The Yasawa Islands

Posted by on Mar 1, 2011 in Fiji, Oceania, Travel | 0 comments

The Yasawa Islands

We spent one night at a big name resort in Denarau and that was more than enough for us!  We couldn’t wait to get off the main island and explore the chain of islands called the Yasawas, and they didn’t disappoint.

These islands will have you relaxed and on island time from the minute you arrive.

One day laying under a tree I remember thinking “I wonder what time it is“, and then realising it didn’t matter.  That has to be the best feeling, when you have nowhere to be and can just do whatever you want, afternoon naps – yes please!

 

Octopus Resort, Waya Island

Our first stop was our favourite, although this may have been partly circumstantial as well (read on and you’ll understand why).  After experiencing a delay of several hours with our boat “the Magic”, which proved not be magic at all, we finally arrived at Waya Island.

I literally couldn’t wait, and when the boat was in waist deep water jumped out into the clear turquoise water.  We sipped our welcome drink from the sand floored dining room and let the island vibes take over.  Our private bure was spotlessly clean and had an outdoor bathroom, so you could look up at the stars while you showered.

The reef is just metres off the beach, so anytime you feel like it just grab your snorkel and fins and off you go.  The food is fresh, there’s nothing like watching them pick food that turns up on your plate that night.

Our bure at Octopus Resort

Our bure at Octopus Resort

There are activities like crab racing and pool movie nights, and my favourite a trip to the local Nalauwaki village.  The village is a walk over the hill, so wear comfy shoes, and you’ll need to dress appropriately.

You can participate in kava ceremony with the chief and village locals, and if you want you can buy some handmade goods.  The village is very basic, most of their “houses” are just bare ground with a roof and a few walls, and their bridges just logs laid across crossings.  They have huge smiles and are very welcoming, the resort employs many locals and works with the chief to ensure harmony.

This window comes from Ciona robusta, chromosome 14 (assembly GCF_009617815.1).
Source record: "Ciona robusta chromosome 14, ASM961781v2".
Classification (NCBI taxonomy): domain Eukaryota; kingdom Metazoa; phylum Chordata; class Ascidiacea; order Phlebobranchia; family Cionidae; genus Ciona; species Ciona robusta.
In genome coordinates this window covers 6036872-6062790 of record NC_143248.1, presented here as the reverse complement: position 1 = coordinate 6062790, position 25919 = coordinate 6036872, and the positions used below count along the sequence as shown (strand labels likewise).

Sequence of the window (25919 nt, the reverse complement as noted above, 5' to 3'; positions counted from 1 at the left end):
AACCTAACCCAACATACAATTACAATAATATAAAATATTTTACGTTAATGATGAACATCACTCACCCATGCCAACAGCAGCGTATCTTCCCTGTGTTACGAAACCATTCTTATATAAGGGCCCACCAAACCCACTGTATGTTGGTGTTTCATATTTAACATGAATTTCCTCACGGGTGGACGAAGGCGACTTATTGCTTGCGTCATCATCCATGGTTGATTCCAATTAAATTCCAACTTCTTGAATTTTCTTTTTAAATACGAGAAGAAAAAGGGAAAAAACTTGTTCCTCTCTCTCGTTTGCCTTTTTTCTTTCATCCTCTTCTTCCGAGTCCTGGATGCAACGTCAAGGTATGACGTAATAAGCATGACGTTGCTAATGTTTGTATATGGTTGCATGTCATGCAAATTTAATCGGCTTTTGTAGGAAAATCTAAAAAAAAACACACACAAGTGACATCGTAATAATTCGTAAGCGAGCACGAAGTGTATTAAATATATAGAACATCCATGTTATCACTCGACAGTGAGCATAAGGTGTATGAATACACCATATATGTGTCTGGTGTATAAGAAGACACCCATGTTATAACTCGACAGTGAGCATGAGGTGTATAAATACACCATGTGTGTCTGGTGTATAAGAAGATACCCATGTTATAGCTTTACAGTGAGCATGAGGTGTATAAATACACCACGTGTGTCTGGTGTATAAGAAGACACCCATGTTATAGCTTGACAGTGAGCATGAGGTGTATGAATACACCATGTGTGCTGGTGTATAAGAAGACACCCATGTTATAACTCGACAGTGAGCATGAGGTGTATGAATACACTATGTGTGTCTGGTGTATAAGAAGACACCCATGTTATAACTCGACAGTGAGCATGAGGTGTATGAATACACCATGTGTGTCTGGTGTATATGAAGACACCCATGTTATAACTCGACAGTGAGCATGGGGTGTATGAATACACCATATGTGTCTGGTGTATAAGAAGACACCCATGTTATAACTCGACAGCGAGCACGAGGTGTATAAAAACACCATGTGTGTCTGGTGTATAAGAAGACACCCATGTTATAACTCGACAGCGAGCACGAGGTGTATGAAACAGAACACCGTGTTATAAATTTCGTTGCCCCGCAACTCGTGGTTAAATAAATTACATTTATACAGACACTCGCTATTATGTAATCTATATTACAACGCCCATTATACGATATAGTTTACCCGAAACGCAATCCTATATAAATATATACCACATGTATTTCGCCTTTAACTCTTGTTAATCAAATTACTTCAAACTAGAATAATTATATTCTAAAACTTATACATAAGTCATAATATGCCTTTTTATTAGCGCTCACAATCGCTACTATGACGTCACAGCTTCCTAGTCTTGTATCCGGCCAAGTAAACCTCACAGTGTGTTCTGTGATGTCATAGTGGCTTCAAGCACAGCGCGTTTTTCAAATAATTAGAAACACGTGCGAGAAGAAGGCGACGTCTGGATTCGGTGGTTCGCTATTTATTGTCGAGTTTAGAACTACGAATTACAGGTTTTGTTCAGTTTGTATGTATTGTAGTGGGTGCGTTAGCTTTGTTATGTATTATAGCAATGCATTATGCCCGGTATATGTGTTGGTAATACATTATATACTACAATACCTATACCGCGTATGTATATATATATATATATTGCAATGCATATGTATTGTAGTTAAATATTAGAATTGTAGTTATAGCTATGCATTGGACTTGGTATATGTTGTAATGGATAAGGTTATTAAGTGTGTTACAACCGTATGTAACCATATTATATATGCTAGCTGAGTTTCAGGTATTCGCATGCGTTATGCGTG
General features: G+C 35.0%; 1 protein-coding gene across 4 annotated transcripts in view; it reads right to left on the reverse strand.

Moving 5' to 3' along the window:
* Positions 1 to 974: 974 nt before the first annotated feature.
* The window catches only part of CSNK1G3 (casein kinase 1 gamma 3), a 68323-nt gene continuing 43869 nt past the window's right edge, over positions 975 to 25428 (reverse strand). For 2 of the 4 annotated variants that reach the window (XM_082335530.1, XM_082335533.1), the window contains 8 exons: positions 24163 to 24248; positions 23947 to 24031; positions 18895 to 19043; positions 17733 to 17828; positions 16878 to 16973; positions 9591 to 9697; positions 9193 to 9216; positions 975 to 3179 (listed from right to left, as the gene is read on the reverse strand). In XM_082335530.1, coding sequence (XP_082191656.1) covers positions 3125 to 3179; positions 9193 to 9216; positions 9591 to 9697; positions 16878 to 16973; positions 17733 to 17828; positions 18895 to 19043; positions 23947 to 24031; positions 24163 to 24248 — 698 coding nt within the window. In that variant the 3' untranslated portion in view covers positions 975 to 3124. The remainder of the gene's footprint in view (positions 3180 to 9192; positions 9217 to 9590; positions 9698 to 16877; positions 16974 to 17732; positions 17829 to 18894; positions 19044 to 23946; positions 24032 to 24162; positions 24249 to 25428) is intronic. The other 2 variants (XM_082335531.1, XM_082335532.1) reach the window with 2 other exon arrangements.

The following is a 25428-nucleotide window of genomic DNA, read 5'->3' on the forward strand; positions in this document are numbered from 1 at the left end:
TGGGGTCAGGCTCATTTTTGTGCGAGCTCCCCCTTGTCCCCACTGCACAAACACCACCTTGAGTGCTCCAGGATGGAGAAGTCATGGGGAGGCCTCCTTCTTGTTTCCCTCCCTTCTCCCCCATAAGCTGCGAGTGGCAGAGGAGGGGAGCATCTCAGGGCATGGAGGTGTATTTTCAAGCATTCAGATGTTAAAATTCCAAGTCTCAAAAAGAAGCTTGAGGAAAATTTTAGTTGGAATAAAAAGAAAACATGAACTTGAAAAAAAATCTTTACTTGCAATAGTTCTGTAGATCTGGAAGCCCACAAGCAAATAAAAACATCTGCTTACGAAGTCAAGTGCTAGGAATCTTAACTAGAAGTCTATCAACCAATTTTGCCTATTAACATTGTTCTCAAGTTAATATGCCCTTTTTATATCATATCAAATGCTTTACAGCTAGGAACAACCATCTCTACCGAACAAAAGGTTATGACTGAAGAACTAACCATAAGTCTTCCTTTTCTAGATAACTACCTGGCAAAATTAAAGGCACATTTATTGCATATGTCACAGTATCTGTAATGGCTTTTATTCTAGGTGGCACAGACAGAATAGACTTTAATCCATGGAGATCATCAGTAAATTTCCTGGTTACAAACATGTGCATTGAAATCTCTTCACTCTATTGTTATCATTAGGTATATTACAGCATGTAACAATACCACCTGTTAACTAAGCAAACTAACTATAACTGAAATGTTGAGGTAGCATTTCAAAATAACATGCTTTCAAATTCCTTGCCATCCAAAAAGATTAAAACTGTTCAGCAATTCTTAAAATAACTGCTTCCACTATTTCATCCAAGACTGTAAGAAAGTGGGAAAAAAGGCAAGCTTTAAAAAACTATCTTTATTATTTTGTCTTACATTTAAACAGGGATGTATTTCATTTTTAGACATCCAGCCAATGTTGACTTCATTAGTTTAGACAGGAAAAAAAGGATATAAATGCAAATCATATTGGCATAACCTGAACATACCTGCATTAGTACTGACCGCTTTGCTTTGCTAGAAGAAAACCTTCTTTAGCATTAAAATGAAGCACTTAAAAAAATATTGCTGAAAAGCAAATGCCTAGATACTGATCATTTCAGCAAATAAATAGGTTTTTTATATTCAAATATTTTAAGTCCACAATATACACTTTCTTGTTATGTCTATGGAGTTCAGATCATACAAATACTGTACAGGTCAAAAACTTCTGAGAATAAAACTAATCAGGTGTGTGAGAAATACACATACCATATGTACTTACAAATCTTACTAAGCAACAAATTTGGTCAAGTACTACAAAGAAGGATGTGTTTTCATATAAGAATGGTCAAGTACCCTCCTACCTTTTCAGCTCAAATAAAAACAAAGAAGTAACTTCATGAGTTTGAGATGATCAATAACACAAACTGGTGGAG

Too soon it was time to leave, I’ll never forget the Fijians singing Isa Lei (farewell song) to us as our boat took us away.

 

Wayne, Waya Island

Wayne, Waya Island

 

Can you feel the serenity? Waya Island

Can you feel the serenity? Waya Island

 

Kids from Nala Village

Kids from Nalauwaki Village

 

Botaira Resort, Naviti Island

Botaira Resort was one of those places where the receptionist also carries your bags, and is the bartender, and the fisherman, and the entertainment.  These guys were so friendly and tried so hard, you couldn’t help but love them.

They entertained us with dancing and singing, while we sat out in the seabreeze sipping on cocktails.  The reef was still pretty good, but not as close to shore as at Octopus and you have to walk out along a concrete path they’ve put in.

One night we saw them catch our fish for dinner, then saw it sitting in the sun with some friendly flies on it.. and a few hours after eating it we weren’t feeling so good.  It was cool to watch them cook in the ground, the food wrapped in leaves, called “lovo”.  Kind of like barbeque, but a bit smokier.

Our chefs, lovo cooking

Our chefs, lovo cooking

Our sickness wasn’t very well timed, the morning we were due to leave we found that the gorgeous paradise had changed completely.  There had been a cyclone over Vanuatu and the effects had rippled out to Fiji.  The water was brown and murky, the swell was up and the sky was gloomy.

To get out to the Yasawa Flyer (the main boat that transfers you between islands) you need to take a dingy as the Flyer can’t come in on the reef.  We bundled into the dinghy and set off, immediately getting drenched by the dirty water as the waves broke on top of us.

The trip on the Flyer wasn’t the best, others were sea sick from the swell, and we were already fighting our food poisoning.

 

Botaira Resort

Botaira Resort, Naviti Island

 

It's a hard life..

It’s a hard life..

 

The locals sing & dance

The locals sing & dance

 

Blue Lagoon, Nacula Island

The outdoor bathrooms

The outdoor bathrooms

Because of the cyclone and our unfortunate illness, I don’t think Blue Lagoon really had a fair shot with us.  The visibility in the water was pretty much non-existent so snorkelling and diving was a no go.

The resort was like a newer version of Octopus Resort, and had a beautiful outdoor bathroom.

Debris lined the (usually white sandy) beach and sun huts had been washed away.  We didn’t eat much, but the food seemed nice and fresh here too.

I think Blue Lagoon could be amazing, and the resort will likely get nicer as the plants grow and mature.

We had a very eventful boat ride out to the Flyer from Blue Lagoon as well, our bags in one boat and us in another we quickly lost sight of our bags in the swell.  We were made to wear life jackets (not usual practice), and I got really worried when the local Fijian watermen taking us out asked the manager if they could wear them too.

After a wild ride with me repeating to myself “you’re at wet and wild, it’s just a ride“, we finally made it out to the boat (and thankfully so did our bags!)

 

Not what we had imagined...

Not what we had imagined… Nacula Island

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